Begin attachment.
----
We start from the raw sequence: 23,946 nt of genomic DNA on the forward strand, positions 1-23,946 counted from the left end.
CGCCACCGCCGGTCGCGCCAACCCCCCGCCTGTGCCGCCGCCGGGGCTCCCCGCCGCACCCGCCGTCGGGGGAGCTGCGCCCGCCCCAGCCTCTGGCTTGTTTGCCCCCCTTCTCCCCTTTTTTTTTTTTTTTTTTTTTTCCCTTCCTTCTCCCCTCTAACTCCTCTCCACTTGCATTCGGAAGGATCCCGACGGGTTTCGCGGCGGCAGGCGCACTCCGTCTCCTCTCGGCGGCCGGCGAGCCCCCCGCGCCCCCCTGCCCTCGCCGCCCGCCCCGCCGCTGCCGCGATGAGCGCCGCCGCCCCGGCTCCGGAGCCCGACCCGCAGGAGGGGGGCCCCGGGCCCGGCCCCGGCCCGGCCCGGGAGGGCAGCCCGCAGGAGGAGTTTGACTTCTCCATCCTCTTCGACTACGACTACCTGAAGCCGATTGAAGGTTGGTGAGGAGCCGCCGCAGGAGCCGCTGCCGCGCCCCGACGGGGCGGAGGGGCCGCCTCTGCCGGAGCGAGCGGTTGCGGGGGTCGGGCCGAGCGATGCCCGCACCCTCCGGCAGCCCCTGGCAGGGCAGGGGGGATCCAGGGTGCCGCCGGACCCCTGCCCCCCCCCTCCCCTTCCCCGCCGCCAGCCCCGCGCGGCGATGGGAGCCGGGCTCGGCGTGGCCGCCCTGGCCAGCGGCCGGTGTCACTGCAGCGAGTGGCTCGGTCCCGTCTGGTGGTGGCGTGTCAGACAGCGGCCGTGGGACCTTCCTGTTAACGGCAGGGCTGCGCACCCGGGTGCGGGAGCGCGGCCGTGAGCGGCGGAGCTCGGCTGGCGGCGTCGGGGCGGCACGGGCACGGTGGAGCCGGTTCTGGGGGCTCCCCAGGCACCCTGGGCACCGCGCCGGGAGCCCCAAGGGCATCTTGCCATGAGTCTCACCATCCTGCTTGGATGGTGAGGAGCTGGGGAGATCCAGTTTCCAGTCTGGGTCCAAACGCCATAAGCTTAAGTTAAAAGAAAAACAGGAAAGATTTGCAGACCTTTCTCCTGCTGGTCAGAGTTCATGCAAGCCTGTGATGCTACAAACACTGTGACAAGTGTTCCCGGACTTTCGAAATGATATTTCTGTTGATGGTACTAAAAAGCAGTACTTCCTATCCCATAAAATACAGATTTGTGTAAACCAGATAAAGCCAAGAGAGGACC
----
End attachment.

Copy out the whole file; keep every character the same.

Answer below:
We start from the raw sequence: 23,946 nt of genomic DNA on the forward strand, positions 1-23,946 counted from the left end.
CGCCACCGCCGGTCGCGCCAACCCCCCGCCTGTGCCGCCGCCGGGGCTCCCCGCCGCACCCGCCGTCGGGGGAGCTGCGCCCGCCCCAGCCTCTGGCTTGTTTGCCCCCCTTCTCCCCTTTTTTTTTTTTTTTTTTTTTTCCCTTCCTTCTCCCCTCTAACTCCTCTCCACTTGCATTCGGAAGGATCCCGACGGGTTTCGCGGCGGCAGGCGCACTCCGTCTCCTCTCGGCGGCCGGCGAGCCCCCCGCGCCCCCCTGCCCTCGCCGCCCGCCCCGCCGCTGCCGCGATGAGCGCCGCCGCCCCGGCTCCGGAGCCCGACCCGCAGGAGGGGGGCCCCGGGCCCGGCCCCGGCCCGGCCCGGGAGGGCAGCCCGCAGGAGGAGTTTGACTTCTCCATCCTCTTCGACTACGACTACCTGAAGCCGATTGAAGGTTGGTGAGGAGCCGCCGCAGGAGCCGCTGCCGCGCCCCGACGGGGCGGAGGGGCCGCCTCTGCCGGAGCGAGCGGTTGCGGGGGTCGGGCCGAGCGATGCCCGCACCCTCCGGCAGCCCCTGGCAGGGCAGGGGGGATCCAGGGTGCCGCCGGACCCCTGCCCCCCCCCTCCCCTTCCCCGCCGCCAGCCCCGCGCGGCGATGGGAGCCGGGCTCGGCGTGGCCGCCCTGGCCAGCGGCCGGTGTCACTGCAGCGAGTGGCTCGGTCCCGTCTGGTGGTGGCGTGTCAGACAGCGGCCGTGGGACCTTCCTGTTAACGGCAGGGCTGCGCACCCGGGTGCGGGAGCGCGGCCGTGAGCGGCGGAGCTCGGCTGGCGGCGTCGGGGCGGCACGGGCACGGTGGAGCCGGTTCTGGGGGCTCCCCAGGCACCCTGGGCACCGCGCCGGGAGCCCCAAGGGCATCTTGCCATGAGTCTCACCATCCTGCTTGGATGGTGAGGAGCTGGGGAGATCCAGTTTCCAGTCTGGGTCCAAACGCCATAAGCTTAAGTTAAAAGAAAAACAGGAAAGATTTGCAGACCTTTCTCCTGCTGGTCAGAGTTCATGCAAGCCTGTGATGCTACAAACACTGTGACAAGTGTTCCCGGACTTTCGAAATGATATTTCTGTTGATGGTACTAAAAAGCAGTACTTCCTATCCCATAAAATACAGATTTGTGTAAACCAGATAAAGCCAAGAGAGGACC